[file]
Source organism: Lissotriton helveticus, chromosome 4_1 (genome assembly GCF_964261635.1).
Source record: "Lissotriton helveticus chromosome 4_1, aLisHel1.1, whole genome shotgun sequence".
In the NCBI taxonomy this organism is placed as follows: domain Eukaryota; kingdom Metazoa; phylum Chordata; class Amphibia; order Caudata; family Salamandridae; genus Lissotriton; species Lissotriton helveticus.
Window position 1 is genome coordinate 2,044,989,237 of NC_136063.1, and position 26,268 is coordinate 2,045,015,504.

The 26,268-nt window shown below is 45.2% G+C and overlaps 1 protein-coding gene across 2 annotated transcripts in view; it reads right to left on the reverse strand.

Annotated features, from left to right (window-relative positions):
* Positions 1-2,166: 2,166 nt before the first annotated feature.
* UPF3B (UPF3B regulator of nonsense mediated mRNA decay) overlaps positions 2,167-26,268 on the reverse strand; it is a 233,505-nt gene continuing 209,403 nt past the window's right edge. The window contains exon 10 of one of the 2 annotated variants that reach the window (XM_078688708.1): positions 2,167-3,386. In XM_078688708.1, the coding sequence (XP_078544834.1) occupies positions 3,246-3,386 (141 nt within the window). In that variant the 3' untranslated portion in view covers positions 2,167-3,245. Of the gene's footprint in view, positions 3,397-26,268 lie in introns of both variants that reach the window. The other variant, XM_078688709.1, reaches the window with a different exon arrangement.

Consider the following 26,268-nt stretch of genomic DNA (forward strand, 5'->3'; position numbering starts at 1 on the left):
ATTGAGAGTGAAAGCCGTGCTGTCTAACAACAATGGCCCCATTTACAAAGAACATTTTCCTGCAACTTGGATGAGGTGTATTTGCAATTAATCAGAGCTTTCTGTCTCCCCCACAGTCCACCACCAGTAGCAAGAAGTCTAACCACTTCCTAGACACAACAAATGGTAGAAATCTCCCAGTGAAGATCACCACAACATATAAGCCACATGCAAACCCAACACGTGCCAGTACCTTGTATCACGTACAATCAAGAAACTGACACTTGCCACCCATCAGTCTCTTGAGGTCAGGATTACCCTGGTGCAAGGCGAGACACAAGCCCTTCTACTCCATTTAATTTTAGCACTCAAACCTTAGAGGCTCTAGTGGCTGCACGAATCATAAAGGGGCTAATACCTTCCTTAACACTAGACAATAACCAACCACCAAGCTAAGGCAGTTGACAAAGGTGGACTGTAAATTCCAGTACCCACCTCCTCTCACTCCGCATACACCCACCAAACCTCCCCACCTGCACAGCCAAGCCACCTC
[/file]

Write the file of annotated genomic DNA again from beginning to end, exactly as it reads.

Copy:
Source organism: Lissotriton helveticus, chromosome 4_1 (genome assembly GCF_964261635.1).
Source record: "Lissotriton helveticus chromosome 4_1, aLisHel1.1, whole genome shotgun sequence".
In the NCBI taxonomy this organism is placed as follows: domain Eukaryota; kingdom Metazoa; phylum Chordata; class Amphibia; order Caudata; family Salamandridae; genus Lissotriton; species Lissotriton helveticus.
Window position 1 is genome coordinate 2,044,989,237 of NC_136063.1, and position 26,268 is coordinate 2,045,015,504.

The 26,268-nt window shown below is 45.2% G+C and overlaps 1 protein-coding gene across 2 annotated transcripts in view; it reads right to left on the reverse strand.

Annotated features, from left to right (window-relative positions):
* Positions 1-2,166: 2,166 nt before the first annotated feature.
* UPF3B (UPF3B regulator of nonsense mediated mRNA decay) overlaps positions 2,167-26,268 on the reverse strand; it is a 233,505-nt gene continuing 209,403 nt past the window's right edge. The window contains exon 10 of one of the 2 annotated variants that reach the window (XM_078688708.1): positions 2,167-3,386. In XM_078688708.1, the coding sequence (XP_078544834.1) occupies positions 3,246-3,386 (141 nt within the window). In that variant the 3' untranslated portion in view covers positions 2,167-3,245. Of the gene's footprint in view, positions 3,397-26,268 lie in introns of both variants that reach the window. The other variant, XM_078688709.1, reaches the window with a different exon arrangement.

Consider the following 26,268-nt stretch of genomic DNA (forward strand, 5'->3'; position numbering starts at 1 on the left):
ATTGAGAGTGAAAGCCGTGCTGTCTAACAACAATGGCCCCATTTACAAAGAACATTTTCCTGCAACTTGGATGAGGTGTATTTGCAATTAATCAGAGCTTTCTGTCTCCCCCACAGTCCACCACCAGTAGCAAGAAGTCTAACCACTTCCTAGACACAACAAATGGTAGAAATCTCCCAGTGAAGATCACCACAACATATAAGCCACATGCAAACCCAACACGTGCCAGTACCTTGTATCACGTACAATCAAGAAACTGACACTTGCCACCCATCAGTCTCTTGAGGTCAGGATTACCCTGGTGCAAGGCGAGACACAAGCCCTTCTACTCCATTTAATTTTAGCACTCAAACCTTAGAGGCTCTAGTGGCTGCACGAATCATAAAGGGGCTAATACCTTCCTTAACACTAGACAATAACCAACCACCAAGCTAAGGCAGTTGACAAAGGTGGACTGTAAATTCCAGTACCCACCTCCTCTCACTCCGCATACACCCACCAAACCTCCCCACCTGCACAGCCAAGCCACCTC